A dedicated coach guides telecommunications students to the top, writes Kristie Kellahan.
Two TAFE NSW telecommunications students recently beat their peers from around Australia and the world to win a trip to the US to meet the chief executive officer of Cisco Systems.
The students, Elise Marrot and Rajeev Khettry from TAFE NSW South Western Sydney Institute's (SWSi) Lidcombe College, finished in the top two of the international 2012 Cisco Networking Academy NetRiders - Asia Pacific region competition. Representing Australia against 17 other countries, they showcased their expertise in challenges that tested their skills and knowledge of practical and theoretical networking.
Coached and mentored by TAFE teacher Mohan Vuppalapati, the competitors undertook a theoretical exam and were given a broken network topology scenario to test their practical skills.
They scored higher than top-performing teams from universities including RMIT. "Elise and Rajeev are both great students and their diligence and enthusiasm for their industry has helped them," Vuppalapati says.
The competing teams of students are enrolled in the Cisco Networking Academy program via partner schools.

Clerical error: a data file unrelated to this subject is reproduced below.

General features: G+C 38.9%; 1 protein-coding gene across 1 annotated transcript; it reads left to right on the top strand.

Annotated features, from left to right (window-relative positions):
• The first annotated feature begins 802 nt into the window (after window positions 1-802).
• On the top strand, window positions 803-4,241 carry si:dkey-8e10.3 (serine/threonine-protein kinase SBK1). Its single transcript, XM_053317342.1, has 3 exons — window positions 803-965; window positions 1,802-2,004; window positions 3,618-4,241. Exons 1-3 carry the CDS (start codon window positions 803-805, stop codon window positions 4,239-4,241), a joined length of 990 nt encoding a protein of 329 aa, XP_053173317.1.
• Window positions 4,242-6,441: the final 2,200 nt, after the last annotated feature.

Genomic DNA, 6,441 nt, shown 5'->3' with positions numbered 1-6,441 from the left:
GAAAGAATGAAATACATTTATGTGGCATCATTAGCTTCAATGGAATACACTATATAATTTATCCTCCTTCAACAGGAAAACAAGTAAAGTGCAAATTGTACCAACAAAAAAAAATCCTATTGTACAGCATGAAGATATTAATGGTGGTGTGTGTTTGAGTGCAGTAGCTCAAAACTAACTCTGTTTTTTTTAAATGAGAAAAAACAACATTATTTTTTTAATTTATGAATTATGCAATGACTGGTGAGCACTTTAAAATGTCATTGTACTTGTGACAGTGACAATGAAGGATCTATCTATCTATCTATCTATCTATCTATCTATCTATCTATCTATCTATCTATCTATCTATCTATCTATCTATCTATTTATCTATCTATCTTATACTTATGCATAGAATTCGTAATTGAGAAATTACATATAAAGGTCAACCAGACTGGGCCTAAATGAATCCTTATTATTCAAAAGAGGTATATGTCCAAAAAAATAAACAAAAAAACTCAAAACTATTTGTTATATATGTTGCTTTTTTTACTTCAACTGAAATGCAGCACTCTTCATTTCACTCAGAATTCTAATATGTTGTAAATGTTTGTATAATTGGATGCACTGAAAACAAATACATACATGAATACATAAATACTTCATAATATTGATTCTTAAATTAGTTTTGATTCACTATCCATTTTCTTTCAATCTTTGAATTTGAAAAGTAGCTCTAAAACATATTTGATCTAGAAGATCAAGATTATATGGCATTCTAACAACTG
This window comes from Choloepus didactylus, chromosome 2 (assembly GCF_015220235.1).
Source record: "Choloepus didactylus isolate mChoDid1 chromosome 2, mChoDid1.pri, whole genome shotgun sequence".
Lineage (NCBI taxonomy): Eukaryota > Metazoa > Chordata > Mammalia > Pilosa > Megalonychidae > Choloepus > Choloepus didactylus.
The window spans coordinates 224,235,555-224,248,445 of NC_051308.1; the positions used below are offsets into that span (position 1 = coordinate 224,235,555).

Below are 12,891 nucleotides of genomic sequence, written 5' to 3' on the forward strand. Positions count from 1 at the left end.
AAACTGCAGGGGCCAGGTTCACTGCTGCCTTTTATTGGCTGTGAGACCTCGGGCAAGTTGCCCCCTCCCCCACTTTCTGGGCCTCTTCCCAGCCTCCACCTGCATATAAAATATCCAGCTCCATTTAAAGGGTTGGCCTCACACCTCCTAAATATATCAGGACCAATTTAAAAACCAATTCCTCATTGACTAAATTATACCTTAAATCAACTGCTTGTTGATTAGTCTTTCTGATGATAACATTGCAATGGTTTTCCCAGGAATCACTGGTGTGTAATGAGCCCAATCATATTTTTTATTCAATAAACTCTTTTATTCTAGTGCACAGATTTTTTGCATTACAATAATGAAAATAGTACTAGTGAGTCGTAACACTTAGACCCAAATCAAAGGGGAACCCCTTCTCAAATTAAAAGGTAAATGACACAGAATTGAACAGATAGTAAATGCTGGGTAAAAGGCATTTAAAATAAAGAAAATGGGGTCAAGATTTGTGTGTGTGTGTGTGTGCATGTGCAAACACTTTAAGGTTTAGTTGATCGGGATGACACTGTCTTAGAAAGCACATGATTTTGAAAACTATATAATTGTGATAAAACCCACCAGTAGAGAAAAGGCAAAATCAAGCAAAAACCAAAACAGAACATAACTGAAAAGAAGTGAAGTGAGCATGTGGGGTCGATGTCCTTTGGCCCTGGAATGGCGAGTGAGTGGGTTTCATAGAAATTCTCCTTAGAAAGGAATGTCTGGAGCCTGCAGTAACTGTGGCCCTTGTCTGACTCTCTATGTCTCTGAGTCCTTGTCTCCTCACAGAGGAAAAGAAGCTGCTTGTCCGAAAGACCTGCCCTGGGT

The Networking Academy is a partnership between Cisco, education, business, government and community organisations around the world, aimed at nurturing the development of information-technology professionals. SWSi's Lidcombe College is a Cisco Regional Networking Academy across IT and telecommunications engineering.
SWSi's Lidcombe telecommunications department teaches public students, Optus engineering cadets, VoIP trainees and RailCorp apprentices.
Vuppalapati, an information and communications technology teacher, has led Lidcombe teams to national victory three times in the annual Cisco competition. The subjects he teaches - IP networking, VoIP, routing, switching and network security - were integral components of the competition.
"I put the students through intensive sessions with 'hands-on' laboratory work, including configuration, testing and troubleshooting on up-to-date Cisco equipment," he says.
Vuppalapati says teachers can participate in the Cisco instructor training program held at various training centres around the country.
Teachers can then encourage, educate and inspire students to step up to an international level of IT performance. "You'll need enthusiasm for the topic, extensive vocational experience and certification, all combined with the empathy and insight to actively engage with young people," Vuppalapati says.
The NetRiders prize is an all-expenses-paid study trip to Silicon Valley and San Francisco in the US to meet the chief executive of Cisco Systems, John Chambers.
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